Questions to ask yourself
The next step to buying your own business is to make sure it is the right move for you and your family. Owning one's own business is still very much "the great American dream," but it's not for everybody. Here are some questions that you should ask yourself before taking the next step.
How long have you been thinking about buying a business?
Many people are interested in buying their own business, but are not willing to make the commitment necessary to move forward. They continue to look just like those who continue to look at new and expensive automobiles, but will never spend the money necessary to buy. One veteran observer has said that the longer you look, the less likely you are to buy.
What is your time frame to find a business?
If you're thinking of buying a business in two years, it's good to start your education. BizBuySell is a good place to start. Keep in mind that it really doesn't make much sense to start your search now, since any business you find now will have been sold by the time you are ready to buy. It's important, however, to arm yourself with all of the information and education available before you begin the search.
What is your primary reason for buying a business?
If you are not motivated to buy a business, you won't. You must go into business for yourself for the right reasons. If you're tired of the corporate world, just have a "job-job," or perhaps even a dead-end job, then business ownership may be right for you. Certainly if you're unemployed or being transferred to a place where you don't want to go - buying your own business can be a viable solution.
Are you willing to invest a majority of your liquid assets in a business?
Buying your own business requires a serious financial investment. If you're the type who does not want risk, you might want to rethink owning your own business. It is not for the faint-hearted.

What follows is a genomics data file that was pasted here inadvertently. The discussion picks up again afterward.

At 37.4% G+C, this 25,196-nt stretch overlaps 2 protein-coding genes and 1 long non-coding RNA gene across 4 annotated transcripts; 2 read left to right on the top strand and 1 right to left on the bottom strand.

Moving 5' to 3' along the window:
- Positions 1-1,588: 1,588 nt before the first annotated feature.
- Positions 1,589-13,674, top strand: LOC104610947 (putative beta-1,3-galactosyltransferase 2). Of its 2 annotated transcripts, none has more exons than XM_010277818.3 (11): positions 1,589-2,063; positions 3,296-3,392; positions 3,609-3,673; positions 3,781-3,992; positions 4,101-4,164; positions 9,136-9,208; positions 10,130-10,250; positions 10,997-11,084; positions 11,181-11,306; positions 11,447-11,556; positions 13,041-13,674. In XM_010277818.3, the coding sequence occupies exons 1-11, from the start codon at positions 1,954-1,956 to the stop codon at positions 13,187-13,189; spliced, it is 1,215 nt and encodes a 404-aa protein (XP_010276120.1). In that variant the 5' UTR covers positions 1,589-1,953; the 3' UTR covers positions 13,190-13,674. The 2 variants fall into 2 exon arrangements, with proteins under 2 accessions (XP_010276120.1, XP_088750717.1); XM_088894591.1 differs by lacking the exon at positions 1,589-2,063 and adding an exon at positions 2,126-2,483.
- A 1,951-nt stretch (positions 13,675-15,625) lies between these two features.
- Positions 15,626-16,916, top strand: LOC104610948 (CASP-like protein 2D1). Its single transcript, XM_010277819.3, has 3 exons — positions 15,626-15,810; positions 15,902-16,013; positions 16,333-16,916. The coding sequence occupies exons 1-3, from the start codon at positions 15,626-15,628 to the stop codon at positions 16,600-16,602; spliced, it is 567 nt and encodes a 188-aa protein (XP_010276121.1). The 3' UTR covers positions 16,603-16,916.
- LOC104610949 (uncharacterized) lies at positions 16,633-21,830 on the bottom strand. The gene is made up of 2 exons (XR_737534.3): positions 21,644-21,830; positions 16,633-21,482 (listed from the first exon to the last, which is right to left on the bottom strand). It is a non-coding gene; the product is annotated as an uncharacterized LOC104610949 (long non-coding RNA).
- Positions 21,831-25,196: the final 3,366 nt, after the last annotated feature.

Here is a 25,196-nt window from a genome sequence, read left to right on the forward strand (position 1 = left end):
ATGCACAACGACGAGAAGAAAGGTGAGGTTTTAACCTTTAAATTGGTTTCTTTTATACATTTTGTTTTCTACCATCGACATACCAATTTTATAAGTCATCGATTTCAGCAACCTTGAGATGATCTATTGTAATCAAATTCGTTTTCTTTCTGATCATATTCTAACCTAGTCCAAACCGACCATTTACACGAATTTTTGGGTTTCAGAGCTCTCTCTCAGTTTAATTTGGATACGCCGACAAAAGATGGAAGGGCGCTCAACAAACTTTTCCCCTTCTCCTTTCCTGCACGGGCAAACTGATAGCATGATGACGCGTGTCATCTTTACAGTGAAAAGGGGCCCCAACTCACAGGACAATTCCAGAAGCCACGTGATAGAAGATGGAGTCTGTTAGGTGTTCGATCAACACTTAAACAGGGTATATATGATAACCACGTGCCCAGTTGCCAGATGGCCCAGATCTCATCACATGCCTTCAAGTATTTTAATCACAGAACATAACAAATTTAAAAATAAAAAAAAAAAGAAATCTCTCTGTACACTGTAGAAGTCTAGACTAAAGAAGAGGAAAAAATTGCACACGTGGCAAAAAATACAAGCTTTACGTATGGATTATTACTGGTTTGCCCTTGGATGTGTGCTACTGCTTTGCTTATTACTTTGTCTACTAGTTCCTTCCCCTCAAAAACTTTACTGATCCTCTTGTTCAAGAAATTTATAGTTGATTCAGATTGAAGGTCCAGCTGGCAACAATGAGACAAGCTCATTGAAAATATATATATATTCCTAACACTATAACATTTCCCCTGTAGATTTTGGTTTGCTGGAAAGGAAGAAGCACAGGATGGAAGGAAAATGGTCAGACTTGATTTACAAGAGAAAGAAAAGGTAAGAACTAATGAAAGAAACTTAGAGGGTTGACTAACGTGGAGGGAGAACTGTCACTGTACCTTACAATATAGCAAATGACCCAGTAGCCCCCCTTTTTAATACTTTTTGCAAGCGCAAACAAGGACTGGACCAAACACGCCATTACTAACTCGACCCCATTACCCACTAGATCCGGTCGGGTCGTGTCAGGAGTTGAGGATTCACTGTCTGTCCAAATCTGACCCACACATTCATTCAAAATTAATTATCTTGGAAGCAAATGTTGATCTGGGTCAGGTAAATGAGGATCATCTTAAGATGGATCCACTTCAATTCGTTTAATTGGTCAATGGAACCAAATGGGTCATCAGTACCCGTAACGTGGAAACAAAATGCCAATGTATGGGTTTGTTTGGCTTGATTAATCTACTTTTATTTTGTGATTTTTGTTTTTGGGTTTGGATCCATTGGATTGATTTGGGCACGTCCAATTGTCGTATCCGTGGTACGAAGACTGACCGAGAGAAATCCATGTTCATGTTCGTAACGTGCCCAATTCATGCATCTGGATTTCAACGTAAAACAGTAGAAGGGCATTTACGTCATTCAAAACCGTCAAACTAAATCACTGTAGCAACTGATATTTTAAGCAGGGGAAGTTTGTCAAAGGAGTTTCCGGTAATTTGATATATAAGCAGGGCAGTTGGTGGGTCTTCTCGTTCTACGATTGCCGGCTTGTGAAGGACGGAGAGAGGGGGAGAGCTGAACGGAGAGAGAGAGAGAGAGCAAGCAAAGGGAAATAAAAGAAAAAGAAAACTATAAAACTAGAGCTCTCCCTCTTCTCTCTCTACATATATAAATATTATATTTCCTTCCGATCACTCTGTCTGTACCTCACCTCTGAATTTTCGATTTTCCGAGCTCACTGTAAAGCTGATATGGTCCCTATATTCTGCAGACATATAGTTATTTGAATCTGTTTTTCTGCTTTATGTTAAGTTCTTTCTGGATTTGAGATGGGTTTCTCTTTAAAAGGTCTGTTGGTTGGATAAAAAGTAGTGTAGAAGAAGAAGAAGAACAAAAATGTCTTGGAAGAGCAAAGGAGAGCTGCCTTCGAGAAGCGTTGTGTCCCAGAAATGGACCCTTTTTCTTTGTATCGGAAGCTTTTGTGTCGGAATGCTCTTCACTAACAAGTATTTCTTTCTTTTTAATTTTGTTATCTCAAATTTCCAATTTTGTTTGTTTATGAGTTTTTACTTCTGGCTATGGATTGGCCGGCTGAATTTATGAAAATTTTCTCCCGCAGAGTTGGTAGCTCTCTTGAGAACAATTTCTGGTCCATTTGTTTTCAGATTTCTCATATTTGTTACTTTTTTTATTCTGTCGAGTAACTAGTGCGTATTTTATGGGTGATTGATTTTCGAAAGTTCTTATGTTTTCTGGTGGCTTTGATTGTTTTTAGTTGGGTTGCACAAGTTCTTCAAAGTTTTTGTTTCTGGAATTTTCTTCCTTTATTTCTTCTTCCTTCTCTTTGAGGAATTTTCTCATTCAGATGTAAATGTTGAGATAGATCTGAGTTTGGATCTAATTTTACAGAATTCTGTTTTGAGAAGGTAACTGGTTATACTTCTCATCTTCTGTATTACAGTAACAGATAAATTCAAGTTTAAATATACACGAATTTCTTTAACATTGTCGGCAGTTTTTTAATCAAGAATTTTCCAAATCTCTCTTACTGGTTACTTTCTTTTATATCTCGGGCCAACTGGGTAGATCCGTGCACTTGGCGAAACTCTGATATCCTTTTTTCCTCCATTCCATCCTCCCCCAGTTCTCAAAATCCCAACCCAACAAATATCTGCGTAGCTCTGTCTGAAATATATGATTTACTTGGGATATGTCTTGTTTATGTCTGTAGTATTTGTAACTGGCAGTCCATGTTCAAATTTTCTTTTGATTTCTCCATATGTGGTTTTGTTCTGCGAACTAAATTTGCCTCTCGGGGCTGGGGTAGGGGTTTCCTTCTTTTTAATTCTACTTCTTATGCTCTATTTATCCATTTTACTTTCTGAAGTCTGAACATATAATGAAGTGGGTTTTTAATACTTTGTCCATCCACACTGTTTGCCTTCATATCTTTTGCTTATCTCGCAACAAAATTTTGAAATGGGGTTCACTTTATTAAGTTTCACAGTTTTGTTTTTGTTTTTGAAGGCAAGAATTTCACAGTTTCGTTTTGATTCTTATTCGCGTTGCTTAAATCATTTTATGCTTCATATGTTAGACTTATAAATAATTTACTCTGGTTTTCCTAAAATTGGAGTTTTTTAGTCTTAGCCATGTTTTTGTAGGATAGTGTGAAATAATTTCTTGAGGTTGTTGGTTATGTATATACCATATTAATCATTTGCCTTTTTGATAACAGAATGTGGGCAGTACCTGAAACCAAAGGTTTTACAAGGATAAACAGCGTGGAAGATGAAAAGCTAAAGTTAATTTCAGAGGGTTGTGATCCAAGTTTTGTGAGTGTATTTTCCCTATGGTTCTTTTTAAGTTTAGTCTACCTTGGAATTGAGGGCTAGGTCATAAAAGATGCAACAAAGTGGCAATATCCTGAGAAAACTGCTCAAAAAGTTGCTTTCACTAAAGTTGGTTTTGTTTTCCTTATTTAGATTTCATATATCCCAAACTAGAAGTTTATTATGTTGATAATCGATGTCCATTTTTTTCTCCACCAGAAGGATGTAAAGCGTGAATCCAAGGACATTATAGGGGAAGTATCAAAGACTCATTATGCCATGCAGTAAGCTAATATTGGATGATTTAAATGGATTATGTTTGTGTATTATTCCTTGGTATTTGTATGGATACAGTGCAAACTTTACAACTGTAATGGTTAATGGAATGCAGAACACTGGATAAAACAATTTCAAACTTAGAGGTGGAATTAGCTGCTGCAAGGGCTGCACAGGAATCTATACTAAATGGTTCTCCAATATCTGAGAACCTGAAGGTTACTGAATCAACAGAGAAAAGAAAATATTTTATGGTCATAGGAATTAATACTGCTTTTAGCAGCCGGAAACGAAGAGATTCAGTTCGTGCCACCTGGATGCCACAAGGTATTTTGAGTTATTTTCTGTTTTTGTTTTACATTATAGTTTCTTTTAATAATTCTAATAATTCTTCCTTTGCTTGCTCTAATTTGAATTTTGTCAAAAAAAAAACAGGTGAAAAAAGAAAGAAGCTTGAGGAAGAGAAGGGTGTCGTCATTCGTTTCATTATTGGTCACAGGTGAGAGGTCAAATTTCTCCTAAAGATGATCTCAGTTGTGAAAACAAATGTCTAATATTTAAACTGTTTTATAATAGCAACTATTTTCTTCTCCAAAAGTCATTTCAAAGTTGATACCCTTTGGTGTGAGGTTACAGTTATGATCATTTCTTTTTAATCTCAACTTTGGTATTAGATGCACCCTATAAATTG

Are you independent enough to make your own decisions and be in control?
Operating a small business requires continual decision making. You're the boss, and you are in control. All of the decisions are yours - right or wrong. And, you will make a lot of wrong ones. The question is, can you recover and keep going forward? If you brood about poor decisions or they keep you awake at night, owning your own business may not be for you.
Is your family supportive of your owning a business?
If your family, especially a spouse, is not behind you 100 percent, then you should think twice about business ownership. It's very important that you have the support of your spouse. He or she has to understand that running a business can be time-consuming. On the plus side, however, many businesses do allow for flexibility so you can attend the afternoon little league game.
Are you open-minded about different opportunities, or are you looking for a specific type or business?
It's best if you are open-minded, especially if you are a first-time buyer. There are many types of businesses available, and you don't want to limit your choices. You should be looking for a business that will provide the income you need (or ability to do so), that you can afford,that has numbers that work, and, most importantly, that you can see yourself running.
Do you have reasonable expectations?
Do you think that you can buy a business with lots of cash flow for $100? It's important that you have realistic expectations about what your money will buy. Many sellers are willing to assist in financing the sale of their business, but remember, they're not going to give it away. Keep in mind that many business owners have spent years building their business, and it may represent the biggest financial asset they have. They're not going to just hand it over to you.
Can you make the "leap of faith" necessary to buy a business?
Many prospective business owners do their homework, do everything necessary to begin the purchase process, and then back out of the transaction. They just don't have the courage to go forward. There is nothing wrong with that; not everyone should buy and own their own business. However, if you don't think you can part with your money and take over operating the business on your own, you may want to take a second look at business ownership.
Do you need a guarantee?
If you are looking for a guarantee or a sure thing, then business ownership is not for you. You can and should look at all of the financials, tax returns, and all of the books and records. Remember, however, that they all represent history. You can't buy anyone else's history. A new owner makes changes, no matter how subtle. Their management style is different, and times change. You have to look at the business with the attitude of how you can improve things. The financial history of the business is certainly important, but it does not guarantee the future of the business - you do.